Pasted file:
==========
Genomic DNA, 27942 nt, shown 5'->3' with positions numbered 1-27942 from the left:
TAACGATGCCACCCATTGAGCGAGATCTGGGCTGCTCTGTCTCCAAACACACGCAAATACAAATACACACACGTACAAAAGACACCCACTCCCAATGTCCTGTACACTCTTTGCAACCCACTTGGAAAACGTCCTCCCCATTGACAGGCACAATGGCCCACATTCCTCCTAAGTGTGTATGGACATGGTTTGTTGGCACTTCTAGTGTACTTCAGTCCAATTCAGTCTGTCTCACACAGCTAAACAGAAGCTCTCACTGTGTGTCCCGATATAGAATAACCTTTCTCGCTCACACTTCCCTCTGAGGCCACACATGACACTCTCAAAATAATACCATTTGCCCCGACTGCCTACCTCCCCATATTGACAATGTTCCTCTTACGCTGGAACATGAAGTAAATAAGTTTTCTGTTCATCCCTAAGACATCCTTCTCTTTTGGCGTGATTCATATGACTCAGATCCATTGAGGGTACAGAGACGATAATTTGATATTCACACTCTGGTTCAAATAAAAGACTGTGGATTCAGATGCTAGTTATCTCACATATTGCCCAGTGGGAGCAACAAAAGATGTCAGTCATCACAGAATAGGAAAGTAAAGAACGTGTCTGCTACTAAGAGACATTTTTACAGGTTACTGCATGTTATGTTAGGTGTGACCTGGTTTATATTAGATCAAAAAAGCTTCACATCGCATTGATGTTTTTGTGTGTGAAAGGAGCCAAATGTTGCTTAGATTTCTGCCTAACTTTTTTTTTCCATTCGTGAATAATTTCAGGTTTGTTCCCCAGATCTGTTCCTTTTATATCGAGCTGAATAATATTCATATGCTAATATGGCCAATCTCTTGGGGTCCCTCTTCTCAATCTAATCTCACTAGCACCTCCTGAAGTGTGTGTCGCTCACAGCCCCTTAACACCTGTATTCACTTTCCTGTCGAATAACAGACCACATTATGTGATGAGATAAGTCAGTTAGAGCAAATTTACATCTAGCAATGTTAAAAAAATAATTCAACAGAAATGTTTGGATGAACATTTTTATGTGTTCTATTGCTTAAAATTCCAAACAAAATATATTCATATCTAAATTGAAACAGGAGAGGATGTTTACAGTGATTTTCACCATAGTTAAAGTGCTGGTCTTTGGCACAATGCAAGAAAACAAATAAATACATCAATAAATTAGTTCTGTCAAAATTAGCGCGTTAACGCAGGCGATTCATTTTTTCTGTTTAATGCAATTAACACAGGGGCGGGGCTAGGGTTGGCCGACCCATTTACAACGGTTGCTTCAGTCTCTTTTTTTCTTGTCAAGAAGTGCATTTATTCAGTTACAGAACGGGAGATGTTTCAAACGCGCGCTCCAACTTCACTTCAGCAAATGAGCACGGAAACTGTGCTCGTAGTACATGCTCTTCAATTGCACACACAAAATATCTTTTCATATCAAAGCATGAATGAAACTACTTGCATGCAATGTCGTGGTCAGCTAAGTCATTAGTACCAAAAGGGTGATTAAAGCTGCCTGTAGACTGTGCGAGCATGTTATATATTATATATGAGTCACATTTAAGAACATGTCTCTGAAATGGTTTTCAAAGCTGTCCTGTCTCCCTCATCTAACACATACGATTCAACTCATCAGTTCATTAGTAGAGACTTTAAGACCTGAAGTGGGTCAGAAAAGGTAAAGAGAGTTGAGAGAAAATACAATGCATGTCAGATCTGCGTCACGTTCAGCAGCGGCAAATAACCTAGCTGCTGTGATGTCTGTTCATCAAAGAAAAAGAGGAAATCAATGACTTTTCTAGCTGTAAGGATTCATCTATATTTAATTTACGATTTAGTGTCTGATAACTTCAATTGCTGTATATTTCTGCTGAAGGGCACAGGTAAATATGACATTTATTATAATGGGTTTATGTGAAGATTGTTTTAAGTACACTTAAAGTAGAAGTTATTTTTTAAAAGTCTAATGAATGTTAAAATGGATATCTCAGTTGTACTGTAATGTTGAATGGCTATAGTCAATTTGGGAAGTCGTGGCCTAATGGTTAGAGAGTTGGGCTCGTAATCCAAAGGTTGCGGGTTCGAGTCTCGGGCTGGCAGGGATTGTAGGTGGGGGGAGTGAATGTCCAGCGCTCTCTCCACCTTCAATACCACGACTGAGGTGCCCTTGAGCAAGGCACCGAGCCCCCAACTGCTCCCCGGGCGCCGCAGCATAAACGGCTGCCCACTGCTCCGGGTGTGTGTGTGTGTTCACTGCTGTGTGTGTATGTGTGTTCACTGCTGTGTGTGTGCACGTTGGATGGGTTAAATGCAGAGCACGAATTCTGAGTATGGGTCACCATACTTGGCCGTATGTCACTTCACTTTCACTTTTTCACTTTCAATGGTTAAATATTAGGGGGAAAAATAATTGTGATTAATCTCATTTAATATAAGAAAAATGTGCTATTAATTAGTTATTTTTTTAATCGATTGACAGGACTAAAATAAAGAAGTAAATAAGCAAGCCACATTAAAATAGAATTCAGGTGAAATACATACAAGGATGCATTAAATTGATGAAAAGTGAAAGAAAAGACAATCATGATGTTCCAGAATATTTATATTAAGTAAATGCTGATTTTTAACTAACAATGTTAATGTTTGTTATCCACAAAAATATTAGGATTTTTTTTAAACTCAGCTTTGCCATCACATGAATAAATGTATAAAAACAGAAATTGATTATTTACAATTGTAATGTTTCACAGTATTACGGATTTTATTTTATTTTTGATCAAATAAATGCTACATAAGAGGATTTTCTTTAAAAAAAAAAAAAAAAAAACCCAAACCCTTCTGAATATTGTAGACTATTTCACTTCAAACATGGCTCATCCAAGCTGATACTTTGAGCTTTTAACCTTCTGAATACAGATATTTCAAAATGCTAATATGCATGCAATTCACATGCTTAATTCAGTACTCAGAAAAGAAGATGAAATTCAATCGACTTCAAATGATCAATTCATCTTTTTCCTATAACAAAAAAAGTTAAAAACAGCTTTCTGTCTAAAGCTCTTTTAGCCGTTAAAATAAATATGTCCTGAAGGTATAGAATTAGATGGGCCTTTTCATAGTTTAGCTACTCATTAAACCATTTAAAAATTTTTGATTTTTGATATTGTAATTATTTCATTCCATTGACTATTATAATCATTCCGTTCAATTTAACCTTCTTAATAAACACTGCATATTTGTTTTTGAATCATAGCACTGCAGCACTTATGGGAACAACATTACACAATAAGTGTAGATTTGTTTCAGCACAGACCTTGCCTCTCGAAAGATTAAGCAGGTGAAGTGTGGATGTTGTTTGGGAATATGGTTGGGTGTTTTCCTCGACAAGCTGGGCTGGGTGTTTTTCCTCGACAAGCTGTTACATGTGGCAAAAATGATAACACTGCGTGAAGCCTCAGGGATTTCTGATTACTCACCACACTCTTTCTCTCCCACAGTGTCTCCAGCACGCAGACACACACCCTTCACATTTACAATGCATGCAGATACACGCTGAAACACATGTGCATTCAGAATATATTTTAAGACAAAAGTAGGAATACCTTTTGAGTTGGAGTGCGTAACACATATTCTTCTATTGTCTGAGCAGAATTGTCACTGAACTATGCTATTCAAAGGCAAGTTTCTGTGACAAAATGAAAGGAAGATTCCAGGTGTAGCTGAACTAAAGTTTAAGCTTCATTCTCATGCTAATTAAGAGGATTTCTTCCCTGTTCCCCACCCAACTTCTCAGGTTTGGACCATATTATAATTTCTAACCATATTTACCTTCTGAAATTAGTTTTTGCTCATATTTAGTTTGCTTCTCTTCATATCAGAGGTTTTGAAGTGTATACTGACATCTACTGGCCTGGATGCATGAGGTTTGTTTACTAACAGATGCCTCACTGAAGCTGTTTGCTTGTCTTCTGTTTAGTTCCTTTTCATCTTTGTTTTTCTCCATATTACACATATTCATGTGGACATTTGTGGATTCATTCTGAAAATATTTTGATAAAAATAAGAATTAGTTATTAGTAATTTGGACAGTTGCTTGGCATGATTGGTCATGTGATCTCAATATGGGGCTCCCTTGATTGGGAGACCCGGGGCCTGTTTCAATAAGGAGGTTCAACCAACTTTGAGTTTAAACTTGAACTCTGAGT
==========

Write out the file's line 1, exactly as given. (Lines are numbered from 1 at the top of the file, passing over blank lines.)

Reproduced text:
Genomic DNA, 27942 nt, shown 5'->3' with positions numbered 1-27942 from the left: